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To be so upset, worried and angry at son

(476 Posts)
dogsdieinhotcars Sun 27-Nov-16 02:28:50

Son is 16. Text about 21:00 saying he's staying at a friend's. Someone I don't know. So I say no, don't know them or parents. He's 16 (just). He says everyone is so he is. I'm saying no. Where are you? Says somewhere vague about 3 miles away. I insist. He continues to say nonsense about why and can't get back coz he got there by taxi. Basically I ring him. Tell him he has to get home. Where are you? Asks his friend who laughs and says somewhere about 6 miles away. I am angry and shout telling him I need an address to pick him up. He won't give it. Don't know! Puts phone down. I text. His dad texts saying you Ave until 22:00 to tell us the address. He must turn his phone off after I text how disrespectful he is being. And he has not answered nor text since. I have gone through anger, to hurt and now fear. I am so worried and yet immensely disappointed. I never raised him to be like this. I have to work at 07:00 and I am so churned and anxious. He is still my child, and I thought he was a friend to me. I don't know what to do.

CannotEvenDeal Sun 27-Nov-16 02:32:55

Yanbu at all.

However, 'I thought he was a friend to me' might be the issue here.

MissVictoria Sun 27-Nov-16 02:36:41

He's being a typical teen rebelling against the rules. All his mates are allowed to stay and he probably feels silly and embarrassed that he's being treated like a "kid" and being told no, so he's going the "better to ask for forgiveness than permission" route. He's decided he's old enough to decide for himself whose house he can stay at and he wants to stay so he is.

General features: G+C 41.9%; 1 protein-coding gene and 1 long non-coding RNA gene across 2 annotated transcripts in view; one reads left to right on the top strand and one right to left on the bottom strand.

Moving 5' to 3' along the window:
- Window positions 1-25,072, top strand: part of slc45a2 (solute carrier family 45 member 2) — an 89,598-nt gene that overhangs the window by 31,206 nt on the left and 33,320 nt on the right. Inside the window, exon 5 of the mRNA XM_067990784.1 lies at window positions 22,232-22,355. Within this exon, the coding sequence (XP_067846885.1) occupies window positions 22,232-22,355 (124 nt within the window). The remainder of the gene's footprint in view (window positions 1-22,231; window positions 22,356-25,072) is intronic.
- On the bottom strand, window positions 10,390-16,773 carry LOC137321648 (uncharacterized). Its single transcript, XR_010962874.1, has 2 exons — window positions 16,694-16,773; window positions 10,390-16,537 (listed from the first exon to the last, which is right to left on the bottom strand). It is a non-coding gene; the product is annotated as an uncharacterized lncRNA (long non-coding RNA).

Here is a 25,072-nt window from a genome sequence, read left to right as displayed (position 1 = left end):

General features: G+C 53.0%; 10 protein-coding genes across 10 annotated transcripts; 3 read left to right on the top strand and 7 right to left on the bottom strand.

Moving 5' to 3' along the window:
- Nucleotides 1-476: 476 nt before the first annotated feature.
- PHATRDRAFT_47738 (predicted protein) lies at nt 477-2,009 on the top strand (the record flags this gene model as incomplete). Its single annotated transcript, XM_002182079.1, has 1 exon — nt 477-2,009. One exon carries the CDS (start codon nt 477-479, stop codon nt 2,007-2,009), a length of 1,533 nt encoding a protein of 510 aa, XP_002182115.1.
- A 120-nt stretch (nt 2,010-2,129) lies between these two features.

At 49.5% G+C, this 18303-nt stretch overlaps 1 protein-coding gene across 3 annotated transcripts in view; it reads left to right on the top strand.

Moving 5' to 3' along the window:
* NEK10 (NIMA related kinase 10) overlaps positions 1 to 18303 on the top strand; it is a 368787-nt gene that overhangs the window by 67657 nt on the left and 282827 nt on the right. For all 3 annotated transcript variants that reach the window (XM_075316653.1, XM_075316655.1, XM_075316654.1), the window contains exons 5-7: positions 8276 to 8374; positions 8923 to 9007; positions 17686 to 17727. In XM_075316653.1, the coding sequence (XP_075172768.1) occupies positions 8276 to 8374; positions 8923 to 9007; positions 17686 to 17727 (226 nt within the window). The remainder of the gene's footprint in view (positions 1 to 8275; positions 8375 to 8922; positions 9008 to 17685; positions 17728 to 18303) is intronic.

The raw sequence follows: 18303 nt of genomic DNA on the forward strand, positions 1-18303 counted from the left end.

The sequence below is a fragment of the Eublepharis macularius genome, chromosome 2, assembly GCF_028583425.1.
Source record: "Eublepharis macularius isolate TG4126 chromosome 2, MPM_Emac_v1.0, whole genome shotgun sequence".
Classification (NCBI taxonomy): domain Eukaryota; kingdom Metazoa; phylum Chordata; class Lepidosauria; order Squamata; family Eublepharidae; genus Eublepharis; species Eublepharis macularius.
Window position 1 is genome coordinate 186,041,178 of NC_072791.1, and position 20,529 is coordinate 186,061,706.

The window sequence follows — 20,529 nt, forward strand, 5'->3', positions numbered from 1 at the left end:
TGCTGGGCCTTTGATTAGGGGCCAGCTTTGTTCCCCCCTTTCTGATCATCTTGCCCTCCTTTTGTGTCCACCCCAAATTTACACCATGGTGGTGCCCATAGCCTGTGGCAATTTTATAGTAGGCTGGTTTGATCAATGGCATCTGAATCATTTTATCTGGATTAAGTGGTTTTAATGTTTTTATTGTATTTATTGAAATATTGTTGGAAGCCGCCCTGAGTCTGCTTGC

If he was 13 i'd understand your reaction, but he's 16, in his last year of school, and like it or not, he's growing up and testing the boundaries and wanting some independence and freedom.
Stop worrying, just be eady to give him a right telling off for disrespecting you and ignoring your wishes when he does come home tomorrow.

dogsdieinhotcars Sun 27-Nov-16 02:36:52

You think my friendliness toward my son is an issue? It implies we can talk, as far as teenage boys do, and have the same sense of humour. My husband told him in text that he has lost a good friend in me. My husband is here too. This is a father/son relationship. He knows he shouldn't mess with his dad so this surprises me even more.

bridgetoc Sun 27-Nov-16 02:38:11

Do not beat yourself up about this. He just really wants to stay where he is, and is willing to disobey you so that he does. If he is 16, and it's the first time he has done something like this you are doing very well.

Try not to worry because I'm sure he will be fine. It's not a huge deal, but make sure he is punished.

GreatFuckability Sun 27-Nov-16 02:38:28